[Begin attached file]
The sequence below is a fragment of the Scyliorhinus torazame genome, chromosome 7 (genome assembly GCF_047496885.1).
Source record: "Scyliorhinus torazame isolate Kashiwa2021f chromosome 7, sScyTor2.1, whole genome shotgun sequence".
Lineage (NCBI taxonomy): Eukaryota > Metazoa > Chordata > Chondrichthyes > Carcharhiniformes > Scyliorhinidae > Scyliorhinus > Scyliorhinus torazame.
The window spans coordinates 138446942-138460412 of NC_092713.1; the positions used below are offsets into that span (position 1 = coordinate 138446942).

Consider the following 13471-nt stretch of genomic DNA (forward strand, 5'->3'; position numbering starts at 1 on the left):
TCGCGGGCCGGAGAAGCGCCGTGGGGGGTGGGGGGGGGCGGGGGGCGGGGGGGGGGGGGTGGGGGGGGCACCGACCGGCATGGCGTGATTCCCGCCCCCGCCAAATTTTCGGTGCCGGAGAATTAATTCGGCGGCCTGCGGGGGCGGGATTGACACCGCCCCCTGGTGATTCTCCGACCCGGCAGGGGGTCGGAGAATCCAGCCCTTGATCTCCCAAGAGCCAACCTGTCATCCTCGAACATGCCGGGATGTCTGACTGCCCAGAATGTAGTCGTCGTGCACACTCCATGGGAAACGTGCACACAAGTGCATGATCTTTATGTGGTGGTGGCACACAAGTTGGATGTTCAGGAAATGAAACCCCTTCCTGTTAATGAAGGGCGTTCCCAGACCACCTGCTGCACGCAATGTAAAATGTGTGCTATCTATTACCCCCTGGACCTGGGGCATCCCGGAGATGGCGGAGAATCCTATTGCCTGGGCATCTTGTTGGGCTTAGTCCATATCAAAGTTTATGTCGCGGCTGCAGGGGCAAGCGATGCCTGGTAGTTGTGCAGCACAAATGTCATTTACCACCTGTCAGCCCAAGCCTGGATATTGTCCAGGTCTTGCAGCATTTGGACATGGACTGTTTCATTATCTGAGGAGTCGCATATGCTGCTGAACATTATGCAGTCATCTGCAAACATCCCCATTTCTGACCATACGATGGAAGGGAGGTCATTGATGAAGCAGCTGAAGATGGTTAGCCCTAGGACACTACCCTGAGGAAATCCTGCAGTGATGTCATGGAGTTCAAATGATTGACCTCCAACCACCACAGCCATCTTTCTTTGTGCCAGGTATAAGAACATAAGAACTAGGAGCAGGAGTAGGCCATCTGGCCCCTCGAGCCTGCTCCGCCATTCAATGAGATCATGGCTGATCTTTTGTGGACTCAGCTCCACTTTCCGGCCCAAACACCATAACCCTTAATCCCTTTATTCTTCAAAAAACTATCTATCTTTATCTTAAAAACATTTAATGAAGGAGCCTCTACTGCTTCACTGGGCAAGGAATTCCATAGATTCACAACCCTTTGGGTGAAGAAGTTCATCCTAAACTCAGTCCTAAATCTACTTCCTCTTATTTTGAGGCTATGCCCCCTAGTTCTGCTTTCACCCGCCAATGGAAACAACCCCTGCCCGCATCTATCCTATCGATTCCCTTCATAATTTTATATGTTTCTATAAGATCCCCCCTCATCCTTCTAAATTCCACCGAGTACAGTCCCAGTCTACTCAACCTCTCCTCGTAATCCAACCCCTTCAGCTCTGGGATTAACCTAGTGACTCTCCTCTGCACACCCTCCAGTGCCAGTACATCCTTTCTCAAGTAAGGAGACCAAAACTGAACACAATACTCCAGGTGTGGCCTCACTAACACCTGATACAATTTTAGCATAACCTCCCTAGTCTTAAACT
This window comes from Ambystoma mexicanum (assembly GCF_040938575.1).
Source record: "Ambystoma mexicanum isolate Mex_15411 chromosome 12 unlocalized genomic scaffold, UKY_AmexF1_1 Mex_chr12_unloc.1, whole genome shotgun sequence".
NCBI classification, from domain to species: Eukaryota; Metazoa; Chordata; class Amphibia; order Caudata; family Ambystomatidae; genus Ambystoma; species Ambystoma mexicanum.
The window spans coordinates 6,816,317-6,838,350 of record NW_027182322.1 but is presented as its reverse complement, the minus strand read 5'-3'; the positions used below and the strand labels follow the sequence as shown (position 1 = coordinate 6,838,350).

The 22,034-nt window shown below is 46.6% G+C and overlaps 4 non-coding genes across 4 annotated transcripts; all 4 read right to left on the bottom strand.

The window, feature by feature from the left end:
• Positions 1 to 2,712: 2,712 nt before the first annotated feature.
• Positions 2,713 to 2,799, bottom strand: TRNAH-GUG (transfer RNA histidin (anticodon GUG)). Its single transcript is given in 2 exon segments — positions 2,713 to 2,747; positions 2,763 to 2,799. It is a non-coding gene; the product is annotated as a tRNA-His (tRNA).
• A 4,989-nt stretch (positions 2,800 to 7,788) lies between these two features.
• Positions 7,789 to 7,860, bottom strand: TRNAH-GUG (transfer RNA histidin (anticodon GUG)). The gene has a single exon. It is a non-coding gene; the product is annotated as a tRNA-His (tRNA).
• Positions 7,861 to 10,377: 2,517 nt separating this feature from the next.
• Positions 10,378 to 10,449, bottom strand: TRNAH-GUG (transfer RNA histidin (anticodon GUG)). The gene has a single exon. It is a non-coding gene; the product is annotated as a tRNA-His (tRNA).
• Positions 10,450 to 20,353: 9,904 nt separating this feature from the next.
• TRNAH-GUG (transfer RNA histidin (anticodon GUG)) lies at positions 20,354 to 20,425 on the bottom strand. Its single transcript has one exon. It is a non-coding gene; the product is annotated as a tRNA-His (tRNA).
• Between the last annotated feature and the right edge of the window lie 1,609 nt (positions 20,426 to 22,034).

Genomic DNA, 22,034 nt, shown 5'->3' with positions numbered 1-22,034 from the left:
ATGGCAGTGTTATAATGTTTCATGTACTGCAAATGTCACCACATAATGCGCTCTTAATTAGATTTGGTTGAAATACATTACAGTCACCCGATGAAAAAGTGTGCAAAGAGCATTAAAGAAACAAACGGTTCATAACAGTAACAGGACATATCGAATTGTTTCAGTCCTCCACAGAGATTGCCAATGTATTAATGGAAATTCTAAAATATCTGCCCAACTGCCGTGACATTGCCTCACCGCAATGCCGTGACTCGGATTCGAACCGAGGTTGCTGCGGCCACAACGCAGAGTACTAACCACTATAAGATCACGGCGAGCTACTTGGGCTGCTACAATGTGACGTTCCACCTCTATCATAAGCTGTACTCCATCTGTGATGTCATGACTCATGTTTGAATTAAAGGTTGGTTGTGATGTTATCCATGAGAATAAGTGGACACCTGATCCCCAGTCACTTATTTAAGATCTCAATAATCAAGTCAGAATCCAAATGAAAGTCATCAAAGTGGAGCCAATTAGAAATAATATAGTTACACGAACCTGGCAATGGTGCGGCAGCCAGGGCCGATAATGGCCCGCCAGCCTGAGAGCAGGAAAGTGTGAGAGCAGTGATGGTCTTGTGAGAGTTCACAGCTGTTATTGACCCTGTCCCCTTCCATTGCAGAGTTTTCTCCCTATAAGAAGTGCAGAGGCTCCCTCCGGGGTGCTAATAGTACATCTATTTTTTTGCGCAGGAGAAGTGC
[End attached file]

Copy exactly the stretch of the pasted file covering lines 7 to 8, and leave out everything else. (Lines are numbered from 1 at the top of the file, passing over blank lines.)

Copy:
This window comes from Ambystoma mexicanum (assembly GCF_040938575.1).
Source record: "Ambystoma mexicanum isolate Mex_15411 chromosome 12 unlocalized genomic scaffold, UKY_AmexF1_1 Mex_chr12_unloc.1, whole genome shotgun sequence".